It's been said before; the thing with an odd-ball allocation like the GB is knowing yourself- knowing that you can stick with it when everyone else is doing so much better. In 2013 when the S&P500 was up 32% the GB made less than 6%. If you can deal with that and are cognizant of the risks of holding long term treasuries*, gold and so much in cash, and believe in the back-tests, and believe in the one time a year rebalance (Why once? Why Dec 31st? What happens if the rebalance is a different date?)...

Has anyone ever seen the Golden Butterfly in any well regarded investment book? I've read investing books by Bogle, Bernstein, Ferri, Graham, Greenblatt, Malkiel, Swedroe, Swenson, Siegel, Shiller, Solin and others. How come none of these investing greats have noticed the Golden Butterfly?

*Warren Buffett on CNBC May 2015
"If I had an easy way, and a non-risk way, of shorting a whole lot of 20- or 30-year bonds, I'd do it," he said. "But that's not my game, and it can't be done in the kind of quantity that would make sense for us," he said. "But I think that bonds are very overvalued. I'll put it that way."
http://www.cnbc.com/2015/05/04/buffett-stocks-vs-bonds-dividends-vs-buybacks.html


Thanks for posting this.  I hadn't seen it.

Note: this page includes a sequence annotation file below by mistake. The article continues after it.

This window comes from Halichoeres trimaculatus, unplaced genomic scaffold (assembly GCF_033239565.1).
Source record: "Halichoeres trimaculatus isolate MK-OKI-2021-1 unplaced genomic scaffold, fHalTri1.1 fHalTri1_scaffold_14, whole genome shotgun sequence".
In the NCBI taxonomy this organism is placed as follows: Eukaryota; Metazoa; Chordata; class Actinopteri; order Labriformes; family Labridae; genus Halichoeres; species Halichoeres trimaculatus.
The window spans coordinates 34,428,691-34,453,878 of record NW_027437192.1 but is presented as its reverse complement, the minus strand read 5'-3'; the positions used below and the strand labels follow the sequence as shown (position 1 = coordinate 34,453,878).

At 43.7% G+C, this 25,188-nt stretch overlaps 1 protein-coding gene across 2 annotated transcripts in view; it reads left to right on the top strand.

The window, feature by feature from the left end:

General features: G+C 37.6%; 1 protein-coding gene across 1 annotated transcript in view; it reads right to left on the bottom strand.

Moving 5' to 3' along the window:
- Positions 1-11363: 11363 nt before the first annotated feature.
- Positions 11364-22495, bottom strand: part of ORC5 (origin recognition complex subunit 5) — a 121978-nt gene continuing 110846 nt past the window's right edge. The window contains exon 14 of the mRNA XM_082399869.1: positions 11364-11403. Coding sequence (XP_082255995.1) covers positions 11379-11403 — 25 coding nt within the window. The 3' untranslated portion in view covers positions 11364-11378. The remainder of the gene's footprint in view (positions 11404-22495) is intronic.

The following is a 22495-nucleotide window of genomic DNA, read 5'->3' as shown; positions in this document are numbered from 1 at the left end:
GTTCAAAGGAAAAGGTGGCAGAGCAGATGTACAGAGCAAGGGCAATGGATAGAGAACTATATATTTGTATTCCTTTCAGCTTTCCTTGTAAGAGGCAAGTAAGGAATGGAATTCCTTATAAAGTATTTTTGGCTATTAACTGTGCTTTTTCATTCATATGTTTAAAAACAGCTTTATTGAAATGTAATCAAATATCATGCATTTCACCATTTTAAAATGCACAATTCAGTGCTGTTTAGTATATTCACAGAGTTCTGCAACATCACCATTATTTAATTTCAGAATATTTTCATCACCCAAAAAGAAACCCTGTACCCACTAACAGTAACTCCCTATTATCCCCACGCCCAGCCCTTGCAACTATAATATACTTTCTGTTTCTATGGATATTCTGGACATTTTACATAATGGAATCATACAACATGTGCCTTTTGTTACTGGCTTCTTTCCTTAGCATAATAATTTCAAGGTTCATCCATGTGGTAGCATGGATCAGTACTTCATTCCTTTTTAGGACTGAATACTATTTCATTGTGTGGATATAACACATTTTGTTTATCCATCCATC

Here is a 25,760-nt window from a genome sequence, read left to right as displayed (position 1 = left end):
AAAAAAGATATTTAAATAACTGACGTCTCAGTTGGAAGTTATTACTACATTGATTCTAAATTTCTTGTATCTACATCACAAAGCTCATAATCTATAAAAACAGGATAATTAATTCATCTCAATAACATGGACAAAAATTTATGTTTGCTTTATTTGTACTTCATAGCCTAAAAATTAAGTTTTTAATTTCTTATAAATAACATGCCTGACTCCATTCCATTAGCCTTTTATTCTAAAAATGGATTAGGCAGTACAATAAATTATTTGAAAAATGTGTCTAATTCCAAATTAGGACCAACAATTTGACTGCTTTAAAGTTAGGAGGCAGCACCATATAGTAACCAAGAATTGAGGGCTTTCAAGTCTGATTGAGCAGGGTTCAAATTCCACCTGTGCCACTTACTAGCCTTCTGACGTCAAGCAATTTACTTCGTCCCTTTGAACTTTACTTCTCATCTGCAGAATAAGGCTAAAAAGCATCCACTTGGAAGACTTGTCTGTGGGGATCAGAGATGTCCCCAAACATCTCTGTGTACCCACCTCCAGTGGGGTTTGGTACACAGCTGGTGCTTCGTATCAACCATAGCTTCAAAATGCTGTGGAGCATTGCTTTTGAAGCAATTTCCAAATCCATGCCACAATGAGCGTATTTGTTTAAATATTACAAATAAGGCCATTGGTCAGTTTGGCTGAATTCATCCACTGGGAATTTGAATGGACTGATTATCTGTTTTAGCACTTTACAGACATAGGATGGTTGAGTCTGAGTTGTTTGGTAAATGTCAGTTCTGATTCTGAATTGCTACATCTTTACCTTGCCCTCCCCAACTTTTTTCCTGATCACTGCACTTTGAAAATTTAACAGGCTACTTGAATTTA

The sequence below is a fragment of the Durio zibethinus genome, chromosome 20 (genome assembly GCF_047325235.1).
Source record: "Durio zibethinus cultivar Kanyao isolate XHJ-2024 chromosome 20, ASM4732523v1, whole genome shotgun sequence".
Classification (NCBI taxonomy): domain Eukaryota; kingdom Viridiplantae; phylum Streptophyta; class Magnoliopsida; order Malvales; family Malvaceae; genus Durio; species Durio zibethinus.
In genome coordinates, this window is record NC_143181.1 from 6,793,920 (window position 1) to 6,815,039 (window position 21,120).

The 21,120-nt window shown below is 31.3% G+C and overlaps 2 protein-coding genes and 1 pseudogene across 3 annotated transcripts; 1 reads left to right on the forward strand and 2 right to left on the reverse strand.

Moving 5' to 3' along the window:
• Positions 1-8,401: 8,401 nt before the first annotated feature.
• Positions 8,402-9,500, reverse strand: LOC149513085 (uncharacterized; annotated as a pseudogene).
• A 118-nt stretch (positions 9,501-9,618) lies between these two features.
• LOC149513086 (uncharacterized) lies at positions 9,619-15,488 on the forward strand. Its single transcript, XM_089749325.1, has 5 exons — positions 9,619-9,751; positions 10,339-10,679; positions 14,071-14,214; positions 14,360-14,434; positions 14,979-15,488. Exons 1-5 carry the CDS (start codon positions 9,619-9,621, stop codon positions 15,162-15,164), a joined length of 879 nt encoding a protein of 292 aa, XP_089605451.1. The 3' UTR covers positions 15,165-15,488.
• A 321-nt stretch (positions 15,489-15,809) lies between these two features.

robartsd

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Re: Portfolio Charts - The Golden Butterfly
« Reply #473 on: October 28, 2016, 02:36:49 PM »
Lots of talk here about the gold portion of the Golden Butterfly. I think gold has pretty much performed as expected - long term match inflation, short term negative correlation with stocks. I fully expect it to continue this performance because I attribute the inflation tracking to intrinsic value and the negative correlation with emotional investor reactions. For the accumulating investor, I see a small allocation of gold as gambling with your dry powder where the odds are in your favor. I think the Golden Butterfly holds too much gold, but I think it can be a very useful asset class.

My big concern in the Golden Butterfly is the allocation to long term treasuries. A few have pointed out the trend of long term rates declining over most of the back test period. This trend obviously can't be sustained. I'm not sure how much this adds to the GB performance, but going forward I see the LLT portion as more of a drag than it has been in the past.

Thanks Tyler for the tools you've created on portfoliocharts.com.